Sometimes I just have to start writing and not think about what I need to say. Sometimes it just has to happenThis makes writing about something less stressful, sometimes, and the whole point of this page is to make my life less stressful. The shadows of disability and PTSD need to be brightened as much as possible so that I can sleep at night.

Enter my wife. She prefers to go by her last name, and so that’s how she will be. I’ve known Mudge for 20 years and we have been great friends for nearly all of that time. I was even at her first wedding! And no, before you think that, I had nothing to do with the end of their marriage. I, sadly, was not around at that time to help her out of a terrible situation. The up side is that through her separation and divorce, our friendship was able to flourish again. And, in that friendship, a relationship grew.

I thank every day that I married someone who can look at my crumpled body writhing in pain in my wheelchair and she can still be happy to be married to me. I’m not sure I’d have been as good a person in her shoes. She sat through the sleepless nights, the failed surgeries, the months on end where the pain was a 9+ and the sleeping medication made me nearly insane. Patiently, she watched me lose my mind, my insides and my coherence while the doctors took me off medications with no tapering or warning. There were many nights I don’t even remember and all I know is that life was miserable for her and it was my fault.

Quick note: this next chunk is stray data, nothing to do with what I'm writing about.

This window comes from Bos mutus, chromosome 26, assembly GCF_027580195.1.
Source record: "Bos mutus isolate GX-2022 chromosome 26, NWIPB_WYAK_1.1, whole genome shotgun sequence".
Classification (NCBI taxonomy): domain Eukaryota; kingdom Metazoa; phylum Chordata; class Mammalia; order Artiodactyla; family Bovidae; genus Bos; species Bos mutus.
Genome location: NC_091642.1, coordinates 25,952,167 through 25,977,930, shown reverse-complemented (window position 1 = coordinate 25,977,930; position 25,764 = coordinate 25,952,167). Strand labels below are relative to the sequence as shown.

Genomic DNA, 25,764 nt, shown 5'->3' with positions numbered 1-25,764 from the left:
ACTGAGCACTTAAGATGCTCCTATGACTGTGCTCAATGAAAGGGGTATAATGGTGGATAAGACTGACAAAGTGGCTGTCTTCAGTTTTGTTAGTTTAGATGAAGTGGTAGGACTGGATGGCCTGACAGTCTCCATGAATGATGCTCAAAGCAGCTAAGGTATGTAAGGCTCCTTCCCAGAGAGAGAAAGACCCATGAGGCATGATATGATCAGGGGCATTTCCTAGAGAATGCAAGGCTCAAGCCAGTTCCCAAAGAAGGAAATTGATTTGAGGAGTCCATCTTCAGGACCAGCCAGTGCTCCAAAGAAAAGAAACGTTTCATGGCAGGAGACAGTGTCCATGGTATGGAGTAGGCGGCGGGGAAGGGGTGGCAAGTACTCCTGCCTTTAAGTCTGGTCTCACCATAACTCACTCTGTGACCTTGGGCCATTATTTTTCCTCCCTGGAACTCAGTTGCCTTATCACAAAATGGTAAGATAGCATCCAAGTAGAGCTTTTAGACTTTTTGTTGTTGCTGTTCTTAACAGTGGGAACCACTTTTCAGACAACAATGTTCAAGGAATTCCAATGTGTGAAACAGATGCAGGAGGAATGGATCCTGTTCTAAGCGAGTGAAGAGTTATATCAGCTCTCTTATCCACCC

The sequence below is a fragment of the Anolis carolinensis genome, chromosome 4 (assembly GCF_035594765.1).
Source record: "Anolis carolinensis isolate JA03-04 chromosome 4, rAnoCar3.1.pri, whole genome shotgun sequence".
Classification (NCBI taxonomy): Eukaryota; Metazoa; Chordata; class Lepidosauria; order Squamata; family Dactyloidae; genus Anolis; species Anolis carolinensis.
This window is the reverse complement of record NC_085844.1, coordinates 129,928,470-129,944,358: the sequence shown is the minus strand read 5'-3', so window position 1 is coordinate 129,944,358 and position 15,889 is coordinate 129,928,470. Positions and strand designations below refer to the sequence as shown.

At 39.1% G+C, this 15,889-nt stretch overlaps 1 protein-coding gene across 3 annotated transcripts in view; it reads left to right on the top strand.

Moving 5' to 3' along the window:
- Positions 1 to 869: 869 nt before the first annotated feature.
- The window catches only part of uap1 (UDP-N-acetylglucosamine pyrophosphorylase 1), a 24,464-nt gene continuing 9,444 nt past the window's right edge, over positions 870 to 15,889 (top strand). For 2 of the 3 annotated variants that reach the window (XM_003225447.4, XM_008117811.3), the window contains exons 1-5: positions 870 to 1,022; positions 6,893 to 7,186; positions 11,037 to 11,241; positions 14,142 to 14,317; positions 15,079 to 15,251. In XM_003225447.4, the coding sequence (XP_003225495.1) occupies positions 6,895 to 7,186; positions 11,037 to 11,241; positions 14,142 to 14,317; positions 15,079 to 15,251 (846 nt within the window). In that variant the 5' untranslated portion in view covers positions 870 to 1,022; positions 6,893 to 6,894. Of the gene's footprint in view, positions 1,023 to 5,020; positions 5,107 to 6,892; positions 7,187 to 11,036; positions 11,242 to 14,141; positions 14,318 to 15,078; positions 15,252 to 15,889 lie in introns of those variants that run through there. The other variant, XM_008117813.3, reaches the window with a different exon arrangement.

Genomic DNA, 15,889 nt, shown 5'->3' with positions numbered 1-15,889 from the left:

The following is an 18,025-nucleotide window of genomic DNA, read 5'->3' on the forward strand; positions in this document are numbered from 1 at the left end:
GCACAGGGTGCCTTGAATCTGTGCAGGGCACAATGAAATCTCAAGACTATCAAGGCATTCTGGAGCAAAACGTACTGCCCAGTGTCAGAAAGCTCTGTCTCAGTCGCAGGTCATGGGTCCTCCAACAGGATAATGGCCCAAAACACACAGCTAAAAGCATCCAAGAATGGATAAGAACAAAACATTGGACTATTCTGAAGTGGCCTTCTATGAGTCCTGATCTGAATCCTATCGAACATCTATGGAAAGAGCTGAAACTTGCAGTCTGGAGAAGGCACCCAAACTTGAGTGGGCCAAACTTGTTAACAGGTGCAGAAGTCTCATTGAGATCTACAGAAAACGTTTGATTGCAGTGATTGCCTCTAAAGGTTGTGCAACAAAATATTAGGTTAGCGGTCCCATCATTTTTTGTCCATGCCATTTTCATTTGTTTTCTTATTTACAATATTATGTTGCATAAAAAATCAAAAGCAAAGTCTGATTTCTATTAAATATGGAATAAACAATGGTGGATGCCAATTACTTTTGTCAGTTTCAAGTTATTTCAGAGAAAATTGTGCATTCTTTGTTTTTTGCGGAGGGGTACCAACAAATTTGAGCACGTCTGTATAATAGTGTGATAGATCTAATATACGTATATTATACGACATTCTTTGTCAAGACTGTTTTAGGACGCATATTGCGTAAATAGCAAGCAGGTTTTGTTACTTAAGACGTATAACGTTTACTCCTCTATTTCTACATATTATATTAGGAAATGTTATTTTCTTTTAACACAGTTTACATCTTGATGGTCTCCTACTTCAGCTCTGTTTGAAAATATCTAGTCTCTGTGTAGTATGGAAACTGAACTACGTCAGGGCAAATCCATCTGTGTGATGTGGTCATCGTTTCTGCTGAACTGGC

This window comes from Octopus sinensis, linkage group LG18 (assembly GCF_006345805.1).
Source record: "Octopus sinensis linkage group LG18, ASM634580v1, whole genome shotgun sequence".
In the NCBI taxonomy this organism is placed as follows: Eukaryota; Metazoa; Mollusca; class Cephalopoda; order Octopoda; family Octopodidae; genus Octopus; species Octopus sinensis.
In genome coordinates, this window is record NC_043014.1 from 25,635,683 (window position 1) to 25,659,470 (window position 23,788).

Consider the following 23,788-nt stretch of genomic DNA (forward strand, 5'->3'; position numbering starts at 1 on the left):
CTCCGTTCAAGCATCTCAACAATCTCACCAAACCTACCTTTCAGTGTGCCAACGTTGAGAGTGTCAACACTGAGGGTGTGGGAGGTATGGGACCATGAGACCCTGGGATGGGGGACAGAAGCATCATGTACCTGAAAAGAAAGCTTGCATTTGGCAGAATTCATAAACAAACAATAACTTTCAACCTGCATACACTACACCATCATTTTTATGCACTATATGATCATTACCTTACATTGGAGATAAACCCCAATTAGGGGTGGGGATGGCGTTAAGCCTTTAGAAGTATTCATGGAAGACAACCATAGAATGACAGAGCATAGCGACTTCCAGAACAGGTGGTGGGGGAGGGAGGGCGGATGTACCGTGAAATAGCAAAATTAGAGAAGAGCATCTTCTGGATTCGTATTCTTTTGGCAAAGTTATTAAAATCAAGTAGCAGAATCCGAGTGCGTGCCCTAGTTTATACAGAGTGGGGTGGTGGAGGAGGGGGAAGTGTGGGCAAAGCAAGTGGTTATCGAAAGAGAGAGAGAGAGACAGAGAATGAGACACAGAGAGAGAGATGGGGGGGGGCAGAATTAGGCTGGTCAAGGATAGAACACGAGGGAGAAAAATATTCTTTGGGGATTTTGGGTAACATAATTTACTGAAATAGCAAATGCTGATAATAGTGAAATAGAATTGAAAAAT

I can never pay her back for the fact that she continues to love me despite my failing body. I can’t apologize enough for being impossible to do anything fun with because disability, pain, or both keep me tied to the bed (not in the fun way). When intimacy is an issue because the medication makes me exhausted or impossible to enjoy anything. I re-live the fights over nothing because I am sure I was annoyed over nothing or too exhausted to be a normal human being.

It takes a special human being to love someone who is defective. To wake up in the morning to a person who’s had persistent PTSD nightmares, or hasn’t slept in 3 days, or is sick from medication, and they still say they think you are beautiful. Without her I am sure that I would no longer be alive. She keeps me going when I’m sick of being sick and leaves me alone when I need to get away from it all.

I hope that our relationship stays strong forever. The therapy, her support, and the fun we manage to have together makes life worth continuing. And I hope, that despite my limitations, she enjoys my and is challenged and fulfilled by me despite the fact that I cannot catch her if she wants to get away.

Plus, I’m just so damn awesome, who wouldn’t want to me married to me? I make this wheelchair look goooooood.

Mudge and I at our wedding October 2015.